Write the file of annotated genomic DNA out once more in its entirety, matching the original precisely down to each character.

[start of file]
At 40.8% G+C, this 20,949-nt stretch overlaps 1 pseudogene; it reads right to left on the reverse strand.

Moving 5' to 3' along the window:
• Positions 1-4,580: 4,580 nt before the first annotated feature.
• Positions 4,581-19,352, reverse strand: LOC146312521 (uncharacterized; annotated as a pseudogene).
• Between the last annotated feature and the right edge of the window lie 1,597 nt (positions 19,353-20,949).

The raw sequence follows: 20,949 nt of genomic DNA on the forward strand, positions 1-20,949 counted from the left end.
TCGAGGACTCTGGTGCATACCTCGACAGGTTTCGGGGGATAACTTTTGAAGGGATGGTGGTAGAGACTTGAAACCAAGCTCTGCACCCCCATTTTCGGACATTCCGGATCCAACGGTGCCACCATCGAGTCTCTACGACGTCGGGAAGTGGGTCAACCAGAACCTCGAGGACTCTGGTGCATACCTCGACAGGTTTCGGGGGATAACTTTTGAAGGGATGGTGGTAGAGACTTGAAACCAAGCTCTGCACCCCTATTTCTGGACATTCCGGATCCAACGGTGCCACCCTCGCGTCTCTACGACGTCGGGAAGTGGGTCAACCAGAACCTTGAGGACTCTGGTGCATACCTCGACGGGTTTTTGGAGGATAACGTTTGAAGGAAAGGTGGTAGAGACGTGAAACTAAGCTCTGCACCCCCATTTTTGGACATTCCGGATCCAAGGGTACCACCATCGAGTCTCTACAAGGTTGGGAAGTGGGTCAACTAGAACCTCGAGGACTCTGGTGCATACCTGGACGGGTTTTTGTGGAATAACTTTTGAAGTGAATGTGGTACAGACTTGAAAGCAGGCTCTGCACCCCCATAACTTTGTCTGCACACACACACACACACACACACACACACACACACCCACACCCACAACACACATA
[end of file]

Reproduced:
At 40.8% G+C, this 20,949-nt stretch overlaps 1 pseudogene; it reads right to left on the reverse strand.

Moving 5' to 3' along the window:
• Positions 1-4,580: 4,580 nt before the first annotated feature.
• Positions 4,581-19,352, reverse strand: LOC146312521 (uncharacterized; annotated as a pseudogene).
• Between the last annotated feature and the right edge of the window lie 1,597 nt (positions 19,353-20,949).

The raw sequence follows: 20,949 nt of genomic DNA on the forward strand, positions 1-20,949 counted from the left end.
TCGAGGACTCTGGTGCATACCTCGACAGGTTTCGGGGGATAACTTTTGAAGGGATGGTGGTAGAGACTTGAAACCAAGCTCTGCACCCCCATTTTCGGACATTCCGGATCCAACGGTGCCACCATCGAGTCTCTACGACGTCGGGAAGTGGGTCAACCAGAACCTCGAGGACTCTGGTGCATACCTCGACAGGTTTCGGGGGATAACTTTTGAAGGGATGGTGGTAGAGACTTGAAACCAAGCTCTGCACCCCTATTTCTGGACATTCCGGATCCAACGGTGCCACCCTCGCGTCTCTACGACGTCGGGAAGTGGGTCAACCAGAACCTTGAGGACTCTGGTGCATACCTCGACGGGTTTTTGGAGGATAACGTTTGAAGGAAAGGTGGTAGAGACGTGAAACTAAGCTCTGCACCCCCATTTTTGGACATTCCGGATCCAAGGGTACCACCATCGAGTCTCTACAAGGTTGGGAAGTGGGTCAACTAGAACCTCGAGGACTCTGGTGCATACCTGGACGGGTTTTTGTGGAATAACTTTTGAAGTGAATGTGGTACAGACTTGAAAGCAGGCTCTGCACCCCCATAACTTTGTCTGCACACACACACACACACACACACACACACACACACCCACACCCACAACACACATA